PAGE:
The common understanding of the meaning of "war," as related to its likelihood to be the cause of death, and the interpretations given to the usage of such a term in the current of juridical history, would be controlling. In the broad sense the death of the insured on board the Lusitania must be conceded to be a result of war, because it came about in a contest conducted by armed public forces and during a state of affairs during the continuance of which the parties to the war were exercising force each against the other. Doubtless hostilities existing between the two nations may be confined in their nature and extent, be limited as to places, persons, and things; but in the exercise of force by bodies politic against each other for the purpose of coercion, whether the contest is carried on by force or by deceit, or by means covered by rules of conduct which reason deduces as consonant to justice, which ought to regulate the political intercourse of nations both in peace and war, these limitations, designed to protect noncombatants, neutrals, and others wholly disassociated from the armed conflict itself, have been repeatedly offended against and fouted even in civilized times by Christian sovereignties. It would appear that adherence is given the doctrine maintained by Bynkershoek in these instances

everything done against the enemy is lawful; that he may be de stroyed though unarmed and defenseless; that fraud, or even poison may be employed against him; that the most unlimited right is ac quired to his person and property; and that war admits of no limita tions or restraint which any nation is bound to respect in its dealing with the other.

In the narrower sense, war may be regarded as controlled within a solute law, which can be ascertained, applied, and enforced by a body rules properly applicable as occasion arises, and that civilized natio have consented that this body of law should form the rules of the conduct in their relations with each other. This was the view of Ge tilis, whose definition is "bellum est publicorum armorum justa conte tio," and the view of Phillimore (volume 3, p. 82), who says:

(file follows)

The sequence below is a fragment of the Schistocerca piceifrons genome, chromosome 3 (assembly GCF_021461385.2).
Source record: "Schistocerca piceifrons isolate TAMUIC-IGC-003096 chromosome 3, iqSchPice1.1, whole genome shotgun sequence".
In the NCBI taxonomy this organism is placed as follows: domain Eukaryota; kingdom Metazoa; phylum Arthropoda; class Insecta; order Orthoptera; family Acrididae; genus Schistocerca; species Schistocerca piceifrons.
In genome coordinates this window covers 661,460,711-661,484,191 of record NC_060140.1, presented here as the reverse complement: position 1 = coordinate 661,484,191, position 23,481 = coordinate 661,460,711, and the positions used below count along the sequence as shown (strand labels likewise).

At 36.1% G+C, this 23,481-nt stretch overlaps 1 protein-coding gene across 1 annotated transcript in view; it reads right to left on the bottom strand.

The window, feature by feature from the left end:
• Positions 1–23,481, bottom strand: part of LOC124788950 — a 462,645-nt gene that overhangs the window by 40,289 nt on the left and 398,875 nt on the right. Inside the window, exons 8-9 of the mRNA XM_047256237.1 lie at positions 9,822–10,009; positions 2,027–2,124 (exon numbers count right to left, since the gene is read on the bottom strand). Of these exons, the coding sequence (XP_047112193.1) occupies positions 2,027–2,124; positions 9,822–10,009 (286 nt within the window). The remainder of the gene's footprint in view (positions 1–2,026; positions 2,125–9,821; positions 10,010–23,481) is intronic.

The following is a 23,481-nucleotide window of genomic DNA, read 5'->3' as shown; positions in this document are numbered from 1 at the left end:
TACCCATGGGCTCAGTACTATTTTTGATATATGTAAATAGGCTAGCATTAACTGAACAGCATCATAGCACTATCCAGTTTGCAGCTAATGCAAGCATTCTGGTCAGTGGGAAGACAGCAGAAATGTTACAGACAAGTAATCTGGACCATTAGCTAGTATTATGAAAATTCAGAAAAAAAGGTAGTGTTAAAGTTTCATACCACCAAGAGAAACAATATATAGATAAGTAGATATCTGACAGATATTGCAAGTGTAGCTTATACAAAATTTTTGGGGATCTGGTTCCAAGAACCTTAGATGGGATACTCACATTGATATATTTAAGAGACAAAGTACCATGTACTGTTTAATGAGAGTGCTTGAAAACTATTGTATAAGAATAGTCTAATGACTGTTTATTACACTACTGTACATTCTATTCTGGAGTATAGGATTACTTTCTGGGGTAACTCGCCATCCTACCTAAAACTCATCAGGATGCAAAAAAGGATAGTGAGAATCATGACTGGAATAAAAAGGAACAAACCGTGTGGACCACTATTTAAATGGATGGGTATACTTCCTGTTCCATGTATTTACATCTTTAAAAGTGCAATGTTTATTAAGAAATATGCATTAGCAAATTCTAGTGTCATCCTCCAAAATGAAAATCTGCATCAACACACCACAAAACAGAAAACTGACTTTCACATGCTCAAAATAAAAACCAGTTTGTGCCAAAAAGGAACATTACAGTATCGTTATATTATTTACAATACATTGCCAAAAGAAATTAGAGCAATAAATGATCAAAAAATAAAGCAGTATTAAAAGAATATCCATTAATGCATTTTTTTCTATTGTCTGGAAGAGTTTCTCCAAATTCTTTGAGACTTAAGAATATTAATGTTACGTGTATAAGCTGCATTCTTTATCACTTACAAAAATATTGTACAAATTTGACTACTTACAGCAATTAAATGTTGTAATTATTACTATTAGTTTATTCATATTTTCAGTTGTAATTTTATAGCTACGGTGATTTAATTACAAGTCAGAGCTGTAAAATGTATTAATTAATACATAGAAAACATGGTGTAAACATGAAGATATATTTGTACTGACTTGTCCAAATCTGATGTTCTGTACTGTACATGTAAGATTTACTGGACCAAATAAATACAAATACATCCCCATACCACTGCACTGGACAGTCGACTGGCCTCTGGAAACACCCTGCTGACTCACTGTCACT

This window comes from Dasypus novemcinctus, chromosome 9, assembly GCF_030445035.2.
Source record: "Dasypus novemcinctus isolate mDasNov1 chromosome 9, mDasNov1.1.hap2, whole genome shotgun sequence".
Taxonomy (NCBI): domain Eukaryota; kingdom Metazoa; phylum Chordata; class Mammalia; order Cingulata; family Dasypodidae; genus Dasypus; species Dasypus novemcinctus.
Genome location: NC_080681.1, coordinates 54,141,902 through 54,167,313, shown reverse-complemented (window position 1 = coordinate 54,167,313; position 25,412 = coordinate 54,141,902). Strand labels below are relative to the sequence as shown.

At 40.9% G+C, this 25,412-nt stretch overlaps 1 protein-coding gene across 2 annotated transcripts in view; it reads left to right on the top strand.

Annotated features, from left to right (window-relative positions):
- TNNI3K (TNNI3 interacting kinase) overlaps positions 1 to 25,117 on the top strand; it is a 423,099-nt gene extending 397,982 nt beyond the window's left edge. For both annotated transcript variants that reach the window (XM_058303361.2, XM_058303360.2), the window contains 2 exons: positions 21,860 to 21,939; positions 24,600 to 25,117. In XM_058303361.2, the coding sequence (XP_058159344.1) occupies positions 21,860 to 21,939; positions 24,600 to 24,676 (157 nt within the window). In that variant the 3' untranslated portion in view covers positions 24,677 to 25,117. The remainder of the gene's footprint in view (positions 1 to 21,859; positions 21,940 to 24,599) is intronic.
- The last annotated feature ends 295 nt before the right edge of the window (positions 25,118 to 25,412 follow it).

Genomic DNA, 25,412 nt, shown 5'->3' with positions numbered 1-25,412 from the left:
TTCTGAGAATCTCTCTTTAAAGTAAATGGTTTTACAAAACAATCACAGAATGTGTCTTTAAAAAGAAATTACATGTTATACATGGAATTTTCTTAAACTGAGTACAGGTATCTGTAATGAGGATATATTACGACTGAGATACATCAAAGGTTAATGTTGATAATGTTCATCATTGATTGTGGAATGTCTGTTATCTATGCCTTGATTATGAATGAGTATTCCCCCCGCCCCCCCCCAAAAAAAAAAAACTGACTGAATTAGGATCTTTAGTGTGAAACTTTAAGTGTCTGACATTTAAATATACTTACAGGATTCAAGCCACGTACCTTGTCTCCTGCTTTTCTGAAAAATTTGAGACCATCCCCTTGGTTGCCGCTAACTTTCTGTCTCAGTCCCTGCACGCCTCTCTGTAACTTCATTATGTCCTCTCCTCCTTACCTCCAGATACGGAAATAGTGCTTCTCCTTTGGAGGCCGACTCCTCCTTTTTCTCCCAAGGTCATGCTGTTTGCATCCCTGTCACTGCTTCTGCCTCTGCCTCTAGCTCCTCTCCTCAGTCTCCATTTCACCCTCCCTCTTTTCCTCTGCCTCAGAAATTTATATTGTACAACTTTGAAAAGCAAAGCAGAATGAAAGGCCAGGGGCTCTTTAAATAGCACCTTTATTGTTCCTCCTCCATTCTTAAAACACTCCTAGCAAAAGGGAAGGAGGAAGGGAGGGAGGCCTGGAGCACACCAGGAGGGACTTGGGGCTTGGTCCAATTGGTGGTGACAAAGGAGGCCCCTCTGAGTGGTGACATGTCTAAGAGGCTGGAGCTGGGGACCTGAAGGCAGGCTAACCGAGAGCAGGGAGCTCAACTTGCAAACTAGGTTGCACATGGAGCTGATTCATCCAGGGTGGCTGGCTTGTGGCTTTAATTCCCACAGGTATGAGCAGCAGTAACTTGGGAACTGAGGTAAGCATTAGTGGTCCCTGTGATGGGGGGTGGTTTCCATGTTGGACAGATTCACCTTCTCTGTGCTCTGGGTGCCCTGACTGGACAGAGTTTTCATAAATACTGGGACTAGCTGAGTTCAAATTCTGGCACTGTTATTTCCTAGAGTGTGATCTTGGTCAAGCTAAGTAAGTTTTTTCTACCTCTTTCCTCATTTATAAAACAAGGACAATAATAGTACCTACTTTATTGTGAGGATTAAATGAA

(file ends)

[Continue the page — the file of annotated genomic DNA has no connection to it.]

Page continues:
"War is not to be considered as an indulgence of blind passions, but as act of deliberate reason.

It is regulated by a code as precise as well understood as that which governs the intercourse of states in t pacific relations to each other. As war is the conflict of societies, tha


of corporate bodies, recognized and governed by law in all their actions, war must be and is carried on with reference to rules and principles of law governing that particular mode of social action."

These views, however, of the modern jurists, which have caused to be introduced into modern warfare many benign influences, "which shed a few faint rays upon the gloom of war barely sufficient to disclose its horrors," owe their existence altogether to mutual concessions, and constitute merely voluntary relinquishments of the rights of war. The Rapid, 8 Cranch, 155, 3 L. Ed. 520. Our national Supreme Court early concluded that,

"Every contention by force, between two nations, in external matters, urder authority of their respective governments, is not only war, but public

One whole nation is at war with another whole nation, and all the members of the nation declaring war are authorized to commit hostili. ties against all the members of the other in every place and under every circumstance.” Bas v. Tingy, 4 Dall. 37, 1 L. Ed. 731.


And in Montoya v. United States, 180 U. S. 261, 21 Sup. Ct. 358, 45 L. Ed. 521, the horrors and cruelties accompanying the depredations of Indian tribes through military force were held to constitute a state of war. The court there stated that the acts of a collection of marauders might be treated on the one hand as the performances of "a 'band' whose depredations

are part of a hostile demonstration against the government or settlers in general, or are for the purpose of individual plunder. If their hostile acts are directed against the government, or against all settlers with whom they come in contact, it is evidence of an act of war."